None of these stories fail to engage the reader even though they do so at a widely divergent set of levels. In “The Witch of Jerome Avenue” Tsaurah Litzky perfectly captures the unique and sea driven atmosphere in that part of Brooklyn, the borough in which I live. She has blended the voice of its streets with the nuanced character of her heroine.
The most outlandish offering in Bitten is “Get Thee Behind Me, Satan” by Ernie Conrick in which the hero, Mr. Morgenthaler, has decided that, “he wanted to forgo their usual dinnertime rituals and have a sudden, impolite encounter that ended with the fertilization of Mrs. Morgenthaler’s esophagus.” It is a tale of downtown Manhattan; an area where I lived for many years and apparently so has Mr. Conrick.
His version of life there has a hilarious murderous tension that all New Yorkers feel when waiting for the “F” train to come and wondering if there will be a square inch of room for them to squeeze inside. So dense is life for us in Gotham, and so bizarre the mix of people, that it does not seem outrageous at all that the laws of physics might be set aside and some totally new cosmic mayhem unleashed by our pent up sexual desires. I will not spoil the story by giving more specific examples.I think it fair to say that all the stories are strong and unique in this book, and thus something is there for every erotic or literary taste. You may even develop some new ones.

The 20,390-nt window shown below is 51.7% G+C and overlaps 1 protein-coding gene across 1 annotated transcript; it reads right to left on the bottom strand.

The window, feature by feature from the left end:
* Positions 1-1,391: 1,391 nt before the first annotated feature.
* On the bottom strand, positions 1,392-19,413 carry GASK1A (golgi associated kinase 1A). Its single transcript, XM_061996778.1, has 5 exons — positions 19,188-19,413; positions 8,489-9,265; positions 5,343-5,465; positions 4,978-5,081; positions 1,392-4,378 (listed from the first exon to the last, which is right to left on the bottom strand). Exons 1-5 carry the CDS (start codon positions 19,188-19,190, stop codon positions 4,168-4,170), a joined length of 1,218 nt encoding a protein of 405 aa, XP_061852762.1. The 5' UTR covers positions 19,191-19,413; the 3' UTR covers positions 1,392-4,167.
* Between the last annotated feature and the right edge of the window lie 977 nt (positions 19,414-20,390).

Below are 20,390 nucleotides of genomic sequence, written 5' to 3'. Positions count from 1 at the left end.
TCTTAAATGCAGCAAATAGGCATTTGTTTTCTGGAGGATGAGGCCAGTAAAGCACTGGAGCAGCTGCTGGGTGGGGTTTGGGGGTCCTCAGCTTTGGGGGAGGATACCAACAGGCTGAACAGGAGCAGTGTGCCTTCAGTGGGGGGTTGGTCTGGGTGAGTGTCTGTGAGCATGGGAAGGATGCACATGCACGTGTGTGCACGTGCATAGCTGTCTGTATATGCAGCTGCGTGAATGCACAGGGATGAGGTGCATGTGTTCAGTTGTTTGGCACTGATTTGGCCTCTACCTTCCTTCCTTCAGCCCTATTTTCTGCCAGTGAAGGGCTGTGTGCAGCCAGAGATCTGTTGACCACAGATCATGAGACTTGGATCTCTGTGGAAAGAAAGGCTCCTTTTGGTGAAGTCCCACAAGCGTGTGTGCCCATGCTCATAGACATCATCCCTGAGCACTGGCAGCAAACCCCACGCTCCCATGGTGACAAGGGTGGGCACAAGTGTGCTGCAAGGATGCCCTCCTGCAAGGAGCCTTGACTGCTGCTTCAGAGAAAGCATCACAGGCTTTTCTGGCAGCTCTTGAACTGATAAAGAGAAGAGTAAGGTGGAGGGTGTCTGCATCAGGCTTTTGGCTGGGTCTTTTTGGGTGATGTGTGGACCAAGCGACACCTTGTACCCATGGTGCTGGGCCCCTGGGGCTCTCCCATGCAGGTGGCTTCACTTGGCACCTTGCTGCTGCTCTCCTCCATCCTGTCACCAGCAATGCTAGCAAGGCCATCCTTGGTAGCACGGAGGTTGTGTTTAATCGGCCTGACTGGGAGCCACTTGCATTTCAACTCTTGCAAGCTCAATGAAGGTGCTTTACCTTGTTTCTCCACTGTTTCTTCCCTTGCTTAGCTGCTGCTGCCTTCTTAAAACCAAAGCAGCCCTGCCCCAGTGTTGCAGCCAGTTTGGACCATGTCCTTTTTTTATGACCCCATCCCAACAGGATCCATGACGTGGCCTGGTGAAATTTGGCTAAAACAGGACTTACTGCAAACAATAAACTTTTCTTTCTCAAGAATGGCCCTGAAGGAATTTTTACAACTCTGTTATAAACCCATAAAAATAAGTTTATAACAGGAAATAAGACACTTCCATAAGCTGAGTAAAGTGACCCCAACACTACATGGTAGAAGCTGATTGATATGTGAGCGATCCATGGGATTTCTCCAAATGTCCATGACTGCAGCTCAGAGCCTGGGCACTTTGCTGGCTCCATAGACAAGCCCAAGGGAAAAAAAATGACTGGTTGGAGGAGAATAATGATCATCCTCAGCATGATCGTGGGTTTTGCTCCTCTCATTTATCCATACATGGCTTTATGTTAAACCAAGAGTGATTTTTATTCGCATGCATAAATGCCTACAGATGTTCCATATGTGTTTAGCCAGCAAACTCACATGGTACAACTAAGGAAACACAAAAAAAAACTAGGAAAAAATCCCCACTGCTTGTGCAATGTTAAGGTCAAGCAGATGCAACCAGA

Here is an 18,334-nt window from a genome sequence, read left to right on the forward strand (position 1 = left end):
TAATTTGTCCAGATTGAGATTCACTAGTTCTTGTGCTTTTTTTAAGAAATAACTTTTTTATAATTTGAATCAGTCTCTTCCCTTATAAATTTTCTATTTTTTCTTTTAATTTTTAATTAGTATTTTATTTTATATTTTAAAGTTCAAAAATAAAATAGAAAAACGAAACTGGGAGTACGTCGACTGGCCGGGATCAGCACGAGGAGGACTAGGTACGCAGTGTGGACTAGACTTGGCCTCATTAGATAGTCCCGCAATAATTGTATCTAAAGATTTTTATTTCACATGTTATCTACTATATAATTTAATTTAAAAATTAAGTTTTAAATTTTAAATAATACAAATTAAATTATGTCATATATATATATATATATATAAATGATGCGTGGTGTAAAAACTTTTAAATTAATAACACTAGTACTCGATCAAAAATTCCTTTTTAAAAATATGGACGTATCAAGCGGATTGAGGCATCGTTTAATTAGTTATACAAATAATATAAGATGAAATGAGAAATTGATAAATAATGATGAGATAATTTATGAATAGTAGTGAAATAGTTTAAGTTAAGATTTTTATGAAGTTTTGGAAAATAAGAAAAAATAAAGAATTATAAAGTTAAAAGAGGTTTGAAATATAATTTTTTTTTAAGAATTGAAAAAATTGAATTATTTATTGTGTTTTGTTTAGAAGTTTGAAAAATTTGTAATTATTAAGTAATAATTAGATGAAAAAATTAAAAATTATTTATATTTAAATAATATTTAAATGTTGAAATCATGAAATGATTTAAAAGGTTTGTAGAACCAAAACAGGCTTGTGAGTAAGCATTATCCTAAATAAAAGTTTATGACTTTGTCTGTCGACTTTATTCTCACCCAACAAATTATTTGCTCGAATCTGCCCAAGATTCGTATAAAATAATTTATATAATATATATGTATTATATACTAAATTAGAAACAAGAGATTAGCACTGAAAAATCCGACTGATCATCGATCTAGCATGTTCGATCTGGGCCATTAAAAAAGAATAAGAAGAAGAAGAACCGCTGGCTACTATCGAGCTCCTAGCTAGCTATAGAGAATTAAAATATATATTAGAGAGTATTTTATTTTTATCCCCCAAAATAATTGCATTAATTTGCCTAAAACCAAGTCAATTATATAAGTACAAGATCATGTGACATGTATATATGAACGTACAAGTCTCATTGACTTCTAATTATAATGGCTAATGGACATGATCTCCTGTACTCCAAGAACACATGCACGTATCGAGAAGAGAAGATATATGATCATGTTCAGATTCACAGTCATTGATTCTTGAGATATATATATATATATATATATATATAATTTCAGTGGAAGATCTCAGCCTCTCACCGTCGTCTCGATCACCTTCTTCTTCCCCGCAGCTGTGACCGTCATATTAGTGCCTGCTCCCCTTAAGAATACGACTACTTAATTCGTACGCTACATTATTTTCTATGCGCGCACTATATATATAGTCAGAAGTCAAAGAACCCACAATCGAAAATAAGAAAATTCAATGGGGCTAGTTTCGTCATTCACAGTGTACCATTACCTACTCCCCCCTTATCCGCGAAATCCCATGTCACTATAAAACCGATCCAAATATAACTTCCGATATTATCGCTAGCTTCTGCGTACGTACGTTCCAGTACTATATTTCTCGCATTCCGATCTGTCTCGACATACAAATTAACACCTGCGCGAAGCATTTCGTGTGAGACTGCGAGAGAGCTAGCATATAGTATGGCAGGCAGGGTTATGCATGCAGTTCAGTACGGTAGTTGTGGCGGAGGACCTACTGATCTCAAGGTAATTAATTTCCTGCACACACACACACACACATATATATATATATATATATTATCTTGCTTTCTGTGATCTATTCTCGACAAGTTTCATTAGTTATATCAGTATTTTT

As the title suggests, there are queens in this anthology: imperious women who expect to be obeyed and who openly seek carnal knowledge of wenches and princesses. What damsel could refuse them, and what man would dare intervene? However, the most fascinating characters in these stories are the witches, magical women who bend reality to their will and who recognize other women like themselves. There are some witch-queens here who combine characteristics of both, but in any contest of Who Is Sexiest of Them All, the resourcefulness of the witches beats the regal panache of the queens hands down.
This mini-collection of erotic fairy tales from Circlet Press is a companion volume to Like a Prince, a gay-male counterpart. Both these e-books have almost-identical introductions by editor Rachel Kincaid, who explains the special appeal of stories in this genre:
These stories are fun and sexy and clever, but they are also important. The original Grimm's fairytales were set without exception in a world of compulsory heterosexuality; even worse than being ostracized or punished, queer people didn't even exist. These stories are our way of writing ourselves back into our cultural consciousness; of making sure that the values that we're imbibing include us and our desire in a positive light -- a practice that's necessary no matter how many times it's already been done.